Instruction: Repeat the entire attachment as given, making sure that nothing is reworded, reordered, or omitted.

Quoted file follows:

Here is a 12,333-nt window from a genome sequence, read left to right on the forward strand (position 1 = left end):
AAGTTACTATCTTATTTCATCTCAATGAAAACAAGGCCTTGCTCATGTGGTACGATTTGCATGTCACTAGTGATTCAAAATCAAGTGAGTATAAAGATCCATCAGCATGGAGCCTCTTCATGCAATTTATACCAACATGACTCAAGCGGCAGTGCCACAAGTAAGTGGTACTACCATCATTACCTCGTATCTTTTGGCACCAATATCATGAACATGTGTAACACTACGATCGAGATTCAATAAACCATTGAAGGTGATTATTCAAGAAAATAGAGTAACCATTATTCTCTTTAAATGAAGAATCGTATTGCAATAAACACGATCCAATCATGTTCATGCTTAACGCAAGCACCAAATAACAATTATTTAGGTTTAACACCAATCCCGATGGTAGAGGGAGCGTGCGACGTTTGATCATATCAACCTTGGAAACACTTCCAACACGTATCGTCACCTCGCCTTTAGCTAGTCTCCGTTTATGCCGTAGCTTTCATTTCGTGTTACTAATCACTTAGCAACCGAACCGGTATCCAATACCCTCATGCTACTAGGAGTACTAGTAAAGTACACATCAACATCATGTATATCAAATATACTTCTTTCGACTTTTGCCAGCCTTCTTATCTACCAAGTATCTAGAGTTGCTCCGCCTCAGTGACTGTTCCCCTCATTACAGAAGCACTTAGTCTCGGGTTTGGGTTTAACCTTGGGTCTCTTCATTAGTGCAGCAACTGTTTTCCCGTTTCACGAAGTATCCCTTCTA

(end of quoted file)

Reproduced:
Here is a 12,333-nt window from a genome sequence, read left to right on the forward strand (position 1 = left end):
AAGTTACTATCTTATTTCATCTCAATGAAAACAAGGCCTTGCTCATGTGGTACGATTTGCATGTCACTAGTGATTCAAAATCAAGTGAGTATAAAGATCCATCAGCATGGAGCCTCTTCATGCAATTTATACCAACATGACTCAAGCGGCAGTGCCACAAGTAAGTGGTACTACCATCATTACCTCGTATCTTTTGGCACCAATATCATGAACATGTGTAACACTACGATCGAGATTCAATAAACCATTGAAGGTGATTATTCAAGAAAATAGAGTAACCATTATTCTCTTTAAATGAAGAATCGTATTGCAATAAACACGATCCAATCATGTTCATGCTTAACGCAAGCACCAAATAACAATTATTTAGGTTTAACACCAATCCCGATGGTAGAGGGAGCGTGCGACGTTTGATCATATCAACCTTGGAAACACTTCCAACACGTATCGTCACCTCGCCTTTAGCTAGTCTCCGTTTATGCCGTAGCTTTCATTTCGTGTTACTAATCACTTAGCAACCGAACCGGTATCCAATACCCTCATGCTACTAGGAGTACTAGTAAAGTACACATCAACATCATGTATATCAAATATACTTCTTTCGACTTTTGCCAGCCTTCTTATCTACCAAGTATCTAGAGTTGCTCCGCCTCAGTGACTGTTCCCCTCATTACAGAAGCACTTAGTCTCGGGTTTGGGTTTAACCTTGGGTCTCTTCATTAGTGCAGCAACTGTTTTCCCGTTTCACGAAGTATCCCTTCTA